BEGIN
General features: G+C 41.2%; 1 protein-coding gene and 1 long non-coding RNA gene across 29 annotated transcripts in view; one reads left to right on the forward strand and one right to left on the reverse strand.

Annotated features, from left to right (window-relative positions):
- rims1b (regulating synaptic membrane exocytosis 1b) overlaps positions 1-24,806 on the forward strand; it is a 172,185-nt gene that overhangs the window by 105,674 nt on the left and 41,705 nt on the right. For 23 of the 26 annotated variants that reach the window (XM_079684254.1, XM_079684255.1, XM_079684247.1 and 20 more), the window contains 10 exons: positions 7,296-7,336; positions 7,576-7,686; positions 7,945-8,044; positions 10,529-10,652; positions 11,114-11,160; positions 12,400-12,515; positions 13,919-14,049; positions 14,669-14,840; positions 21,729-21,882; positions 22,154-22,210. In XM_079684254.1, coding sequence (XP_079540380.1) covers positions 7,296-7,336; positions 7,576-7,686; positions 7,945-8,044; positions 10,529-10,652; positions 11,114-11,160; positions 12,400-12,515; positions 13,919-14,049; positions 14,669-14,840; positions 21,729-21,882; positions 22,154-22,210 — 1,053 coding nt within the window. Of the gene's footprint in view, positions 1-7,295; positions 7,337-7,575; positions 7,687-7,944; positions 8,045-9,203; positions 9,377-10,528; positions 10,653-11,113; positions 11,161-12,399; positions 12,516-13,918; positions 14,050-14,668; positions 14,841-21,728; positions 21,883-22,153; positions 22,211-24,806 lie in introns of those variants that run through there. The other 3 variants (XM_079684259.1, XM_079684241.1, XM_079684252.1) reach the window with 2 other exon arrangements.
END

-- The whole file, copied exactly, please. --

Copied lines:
General features: G+C 41.2%; 1 protein-coding gene and 1 long non-coding RNA gene across 29 annotated transcripts in view; one reads left to right on the forward strand and one right to left on the reverse strand.

Annotated features, from left to right (window-relative positions):
- rims1b (regulating synaptic membrane exocytosis 1b) overlaps positions 1-24,806 on the forward strand; it is a 172,185-nt gene that overhangs the window by 105,674 nt on the left and 41,705 nt on the right. For 23 of the 26 annotated variants that reach the window (XM_079684254.1, XM_079684255.1, XM_079684247.1 and 20 more), the window contains 10 exons: positions 7,296-7,336; positions 7,576-7,686; positions 7,945-8,044; positions 10,529-10,652; positions 11,114-11,160; positions 12,400-12,515; positions 13,919-14,049; positions 14,669-14,840; positions 21,729-21,882; positions 22,154-22,210. In XM_079684254.1, coding sequence (XP_079540380.1) covers positions 7,296-7,336; positions 7,576-7,686; positions 7,945-8,044; positions 10,529-10,652; positions 11,114-11,160; positions 12,400-12,515; positions 13,919-14,049; positions 14,669-14,840; positions 21,729-21,882; positions 22,154-22,210 — 1,053 coding nt within the window. Of the gene's footprint in view, positions 1-7,295; positions 7,337-7,575; positions 7,687-7,944; positions 8,045-9,203; positions 9,377-10,528; positions 10,653-11,113; positions 11,161-12,399; positions 12,516-13,918; positions 14,050-14,668; positions 14,841-21,728; positions 21,883-22,153; positions 22,211-24,806 lie in introns of those variants that run through there. The other 3 variants (XM_079684259.1, XM_079684241.1, XM_079684252.1) reach the window with 2 other exon arrangements.